Diamond tooling is growing in popularity for woodworking applications. Here are some of the frequently asked questions woodworkers have about when and how to use this tooling technology.

Q: How do I determine what type of tooling to purchase?

A: The purchasing decision often comes down to the buyer’s personal preference. However, remember the following when considering alternatives for tooling: material, condition of the machine, desired tolerances, required feeds and speeds, and the amount of cutting to be performed.

Q: How do I handle and install my PCD Tool? 

A: Diamond or PCD (Polycrystalline Diamond) is very hard and very brittle and cracks or chips easily if bumped with a hard object. Extreme care is required when removing the tool from its protective covering for any reason. Do Not bump the tool against the spindle, guard or any part of the machine. This can cause a severe chip on the tool, causing the tool to perform poorly. Always store the tool in its protective covering when it is not on use on the machine and transport the tool from the machine to the storage area in the re-usable package provided when the tool was new.

Q: What is PCD tooling and how is it manufactured?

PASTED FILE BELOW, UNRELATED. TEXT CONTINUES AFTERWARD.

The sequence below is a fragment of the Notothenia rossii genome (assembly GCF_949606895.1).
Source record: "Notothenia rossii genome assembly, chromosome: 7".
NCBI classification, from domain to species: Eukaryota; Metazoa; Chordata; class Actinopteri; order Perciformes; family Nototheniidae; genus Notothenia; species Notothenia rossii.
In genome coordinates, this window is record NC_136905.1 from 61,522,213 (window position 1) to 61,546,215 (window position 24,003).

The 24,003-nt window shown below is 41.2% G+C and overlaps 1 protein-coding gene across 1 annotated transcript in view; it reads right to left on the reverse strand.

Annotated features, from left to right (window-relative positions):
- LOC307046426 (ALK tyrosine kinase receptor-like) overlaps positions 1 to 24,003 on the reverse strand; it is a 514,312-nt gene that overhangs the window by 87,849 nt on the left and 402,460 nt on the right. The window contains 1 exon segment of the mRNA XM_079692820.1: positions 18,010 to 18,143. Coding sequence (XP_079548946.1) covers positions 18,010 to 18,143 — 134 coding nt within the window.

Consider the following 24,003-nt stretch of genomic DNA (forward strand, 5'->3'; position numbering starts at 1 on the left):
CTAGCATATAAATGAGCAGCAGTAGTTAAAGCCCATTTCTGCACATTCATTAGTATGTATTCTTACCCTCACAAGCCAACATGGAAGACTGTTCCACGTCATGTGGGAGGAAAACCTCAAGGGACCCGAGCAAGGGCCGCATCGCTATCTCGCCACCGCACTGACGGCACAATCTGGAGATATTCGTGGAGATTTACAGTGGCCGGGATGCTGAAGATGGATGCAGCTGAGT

A: PCD is a synthesized, extremely tough, intergrown mass of randomly orientated diamond particles in a metal matrix. It is produced by sintering together selected diamond particles at high pressure and temperature. The sintering process is rigidly controlled within the diamond stable region and an extremely hard and abrasion-resistant structure is produced. Many different types of tools can be manufactured with this process: router cutters for hardwood and wood-based materials such as MDF and particleboard, and spindle tools for shapers and milling.

Q: How do I set up the tooling on my router? 

A: Initial tool setup and run should be performed under careful supervision. Always remove offal (cut scrap pieces) from the roughing operation prior to running the finish operation with your diamond tools. Loose material impacting the tool is the second leading cause of damage to PCD tooling. Watch for foreign objects in the material that may also contribute to tool damage. And always verify that the table is free of tools used during setup prior to making your first pass.

Source: H3D. For more information, call (740) 498-5181 or visit H3DTool.com

 

Have something to say? Share your thoughts with us in the comments below.